In this pair of illustrations the basic six-point geometry has been developed to form a basis for twelve-point patterns. Firstly, every second pair of the points of intersection of the surrounding circles with the basic circle, are joined as in the isosceles triangles example above, and then the points of the triangles’ mutual intersection are joined and extended to cut the basic circle.

In the example above right, every fifth point on the central circle has been connected with what is, in effect, a continuous line to create a twelve-pointed star. In this pair of illustrations, that on the left has had added to it lines joining every fourth point to create a more complex pattern and, to the right, every point has been linked to create the most complex pattern.

Here is a detail of the above right illustration which gives more of an indication of the complexity of the underlying geometrical web formed by the development of the circular patterns. Looking at it you will see that there are natural junctions formed by the lines. This gives a series of points that can be used in the development of patterns. This type of framework forms the driving geometry for the relatively simple Islamic patterns with which we are familiar.

While there can be seen to be considerable room for variation in the dividing of a single circle, the more common basis for a pattern is a simple grid, here the development of the circle suited to six-point geometrical patterning. Even at this scale the eye finds it difficult to rest, but is continually moving around the circles. The addition of straight lines just develops and guides this movement.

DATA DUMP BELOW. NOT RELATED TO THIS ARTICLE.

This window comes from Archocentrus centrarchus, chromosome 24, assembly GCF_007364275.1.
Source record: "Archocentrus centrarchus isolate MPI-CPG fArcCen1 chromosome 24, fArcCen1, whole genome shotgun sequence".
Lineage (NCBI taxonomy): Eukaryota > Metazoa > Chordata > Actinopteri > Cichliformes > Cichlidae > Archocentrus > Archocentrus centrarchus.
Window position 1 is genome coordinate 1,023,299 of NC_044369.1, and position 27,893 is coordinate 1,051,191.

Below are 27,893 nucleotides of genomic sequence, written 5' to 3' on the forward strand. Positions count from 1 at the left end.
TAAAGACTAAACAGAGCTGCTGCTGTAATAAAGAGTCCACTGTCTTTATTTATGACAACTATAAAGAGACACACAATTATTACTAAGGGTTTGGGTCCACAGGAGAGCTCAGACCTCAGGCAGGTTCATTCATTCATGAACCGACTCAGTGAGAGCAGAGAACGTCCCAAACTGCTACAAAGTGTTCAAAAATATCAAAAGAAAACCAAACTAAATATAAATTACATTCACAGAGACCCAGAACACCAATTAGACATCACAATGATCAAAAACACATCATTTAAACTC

Here, for comparison, is a basic grid based on the four point geometry illustrated above. Note that the circles in these two diagrams are the same size, but the patterns have markedly different visual densities. I have not gone through the exercise to demonstrate how the four-point geometry is developed as I have with the six-point above. But it will be obvious how squares, octagons and eight and sixteen point stars can be readily developed.

Related to the above grid is this one which is often used as the basis for a simple pattern known as a hammerhead or axehead design, and which can be clearly seen below in the detail photograph of part of a modern tile executed with fine craftmanship using materials having a strong contrast.

The construction of these geometries is easily established with only simple tools. The basic geometry of the pattern above was created by moving circles one radius length apart, both horizontally and vertically to form the underlying grid. In the case of the lower pattern, the establishing grid is made on the diagonal, and rows of circles, touching on their circumferences, are located on those diagonals, alternative rows slipping by one radius with respect to the next.